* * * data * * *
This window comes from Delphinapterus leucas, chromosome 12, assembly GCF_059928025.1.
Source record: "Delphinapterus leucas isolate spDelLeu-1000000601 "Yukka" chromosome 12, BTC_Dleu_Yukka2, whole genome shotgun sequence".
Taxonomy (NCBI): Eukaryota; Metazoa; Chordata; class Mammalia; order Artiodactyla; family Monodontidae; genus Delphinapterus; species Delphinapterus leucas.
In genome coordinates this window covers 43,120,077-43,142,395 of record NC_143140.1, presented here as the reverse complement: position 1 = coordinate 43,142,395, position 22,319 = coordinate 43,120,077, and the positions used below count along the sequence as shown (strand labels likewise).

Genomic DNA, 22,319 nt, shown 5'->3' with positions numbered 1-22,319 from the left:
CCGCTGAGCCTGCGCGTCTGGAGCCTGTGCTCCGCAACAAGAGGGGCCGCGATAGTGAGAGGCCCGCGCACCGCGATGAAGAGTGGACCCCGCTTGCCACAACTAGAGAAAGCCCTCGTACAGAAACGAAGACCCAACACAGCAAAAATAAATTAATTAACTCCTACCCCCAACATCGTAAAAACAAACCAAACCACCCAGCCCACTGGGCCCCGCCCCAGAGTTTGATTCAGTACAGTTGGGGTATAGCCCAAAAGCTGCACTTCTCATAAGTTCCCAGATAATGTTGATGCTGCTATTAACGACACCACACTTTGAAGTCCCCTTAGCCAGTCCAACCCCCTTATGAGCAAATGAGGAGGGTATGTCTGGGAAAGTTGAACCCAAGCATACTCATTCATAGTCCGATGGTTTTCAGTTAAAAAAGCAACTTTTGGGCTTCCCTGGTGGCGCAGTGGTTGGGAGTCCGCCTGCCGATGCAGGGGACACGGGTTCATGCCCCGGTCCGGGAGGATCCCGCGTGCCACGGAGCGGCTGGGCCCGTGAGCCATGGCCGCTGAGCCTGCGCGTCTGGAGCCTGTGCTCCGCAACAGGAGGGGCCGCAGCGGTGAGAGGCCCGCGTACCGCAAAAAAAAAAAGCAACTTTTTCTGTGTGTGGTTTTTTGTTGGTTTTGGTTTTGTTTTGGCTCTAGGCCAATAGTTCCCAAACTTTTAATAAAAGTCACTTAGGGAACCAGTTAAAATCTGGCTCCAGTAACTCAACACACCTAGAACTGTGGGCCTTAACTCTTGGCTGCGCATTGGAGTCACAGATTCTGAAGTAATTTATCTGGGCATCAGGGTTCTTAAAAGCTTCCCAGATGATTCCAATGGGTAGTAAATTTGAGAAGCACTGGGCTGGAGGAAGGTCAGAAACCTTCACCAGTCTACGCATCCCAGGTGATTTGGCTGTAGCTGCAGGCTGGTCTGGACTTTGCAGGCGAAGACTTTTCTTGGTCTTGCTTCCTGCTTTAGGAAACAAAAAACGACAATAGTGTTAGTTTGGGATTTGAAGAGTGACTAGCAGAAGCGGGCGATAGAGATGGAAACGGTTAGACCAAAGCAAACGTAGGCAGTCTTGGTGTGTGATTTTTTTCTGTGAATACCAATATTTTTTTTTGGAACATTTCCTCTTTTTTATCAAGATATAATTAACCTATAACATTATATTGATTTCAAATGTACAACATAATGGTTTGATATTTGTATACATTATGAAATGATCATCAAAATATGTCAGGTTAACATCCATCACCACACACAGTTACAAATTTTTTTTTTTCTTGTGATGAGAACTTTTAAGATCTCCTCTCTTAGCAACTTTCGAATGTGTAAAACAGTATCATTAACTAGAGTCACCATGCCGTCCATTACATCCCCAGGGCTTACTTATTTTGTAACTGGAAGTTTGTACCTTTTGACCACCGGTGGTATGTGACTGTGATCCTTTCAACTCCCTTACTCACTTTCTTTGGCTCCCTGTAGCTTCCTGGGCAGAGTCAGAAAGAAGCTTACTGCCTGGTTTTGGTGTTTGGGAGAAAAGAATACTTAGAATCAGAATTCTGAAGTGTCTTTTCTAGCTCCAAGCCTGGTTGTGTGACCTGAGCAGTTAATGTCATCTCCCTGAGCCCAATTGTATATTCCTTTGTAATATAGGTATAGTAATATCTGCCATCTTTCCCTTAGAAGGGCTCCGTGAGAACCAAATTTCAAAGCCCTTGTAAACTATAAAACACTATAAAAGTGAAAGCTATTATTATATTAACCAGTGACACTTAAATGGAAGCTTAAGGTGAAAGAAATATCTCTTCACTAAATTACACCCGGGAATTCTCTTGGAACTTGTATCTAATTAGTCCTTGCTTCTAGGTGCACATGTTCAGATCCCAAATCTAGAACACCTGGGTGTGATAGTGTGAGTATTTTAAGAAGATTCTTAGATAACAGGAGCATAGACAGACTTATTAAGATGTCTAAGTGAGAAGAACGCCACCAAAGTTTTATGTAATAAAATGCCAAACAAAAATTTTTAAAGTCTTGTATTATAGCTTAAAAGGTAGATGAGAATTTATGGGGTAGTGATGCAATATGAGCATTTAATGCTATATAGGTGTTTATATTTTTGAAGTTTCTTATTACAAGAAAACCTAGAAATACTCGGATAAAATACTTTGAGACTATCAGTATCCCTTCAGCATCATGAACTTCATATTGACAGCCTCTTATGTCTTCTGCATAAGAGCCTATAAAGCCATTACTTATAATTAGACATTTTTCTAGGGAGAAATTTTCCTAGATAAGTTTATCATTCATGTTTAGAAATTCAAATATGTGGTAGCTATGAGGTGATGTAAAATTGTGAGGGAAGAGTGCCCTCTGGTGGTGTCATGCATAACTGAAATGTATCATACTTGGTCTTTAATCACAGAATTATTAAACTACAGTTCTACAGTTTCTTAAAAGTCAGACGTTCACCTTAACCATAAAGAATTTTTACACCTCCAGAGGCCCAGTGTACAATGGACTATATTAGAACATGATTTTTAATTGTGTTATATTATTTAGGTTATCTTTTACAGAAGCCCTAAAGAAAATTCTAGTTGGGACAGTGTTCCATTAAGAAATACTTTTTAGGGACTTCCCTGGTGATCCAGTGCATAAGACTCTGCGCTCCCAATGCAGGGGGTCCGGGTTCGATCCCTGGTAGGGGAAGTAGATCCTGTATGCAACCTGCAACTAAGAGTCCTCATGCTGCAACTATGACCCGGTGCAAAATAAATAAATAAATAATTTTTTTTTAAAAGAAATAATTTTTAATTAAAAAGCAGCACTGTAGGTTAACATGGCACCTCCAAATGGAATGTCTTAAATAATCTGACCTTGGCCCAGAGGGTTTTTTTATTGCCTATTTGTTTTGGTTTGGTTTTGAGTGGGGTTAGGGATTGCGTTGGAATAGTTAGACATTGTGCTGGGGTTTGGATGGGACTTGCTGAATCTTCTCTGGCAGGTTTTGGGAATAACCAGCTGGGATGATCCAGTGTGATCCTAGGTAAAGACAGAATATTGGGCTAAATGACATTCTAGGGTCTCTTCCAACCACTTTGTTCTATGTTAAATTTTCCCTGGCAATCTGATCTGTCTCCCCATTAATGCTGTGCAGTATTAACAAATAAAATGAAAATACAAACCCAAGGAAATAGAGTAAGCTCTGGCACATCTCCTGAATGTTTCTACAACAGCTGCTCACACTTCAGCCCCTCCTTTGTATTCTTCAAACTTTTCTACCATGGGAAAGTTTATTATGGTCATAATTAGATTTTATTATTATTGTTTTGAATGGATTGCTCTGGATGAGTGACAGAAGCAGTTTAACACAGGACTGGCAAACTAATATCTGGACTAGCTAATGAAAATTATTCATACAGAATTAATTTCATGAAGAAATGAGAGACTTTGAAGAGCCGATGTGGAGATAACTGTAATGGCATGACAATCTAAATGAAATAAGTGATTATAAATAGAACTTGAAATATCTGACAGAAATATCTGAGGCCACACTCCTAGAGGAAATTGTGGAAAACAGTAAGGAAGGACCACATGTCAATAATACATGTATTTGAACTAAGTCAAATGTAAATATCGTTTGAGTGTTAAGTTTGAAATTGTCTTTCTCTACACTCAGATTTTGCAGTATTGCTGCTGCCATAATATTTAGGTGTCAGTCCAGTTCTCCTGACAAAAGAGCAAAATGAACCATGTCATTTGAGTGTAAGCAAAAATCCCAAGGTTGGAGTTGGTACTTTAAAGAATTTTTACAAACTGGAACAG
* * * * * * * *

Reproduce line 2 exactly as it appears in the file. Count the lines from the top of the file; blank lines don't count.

Source record: "Delphinapterus leucas isolate spDelLeu-1000000601 "Yukka" chromosome 12, BTC_Dleu_Yukka2, whole genome shotgun sequence".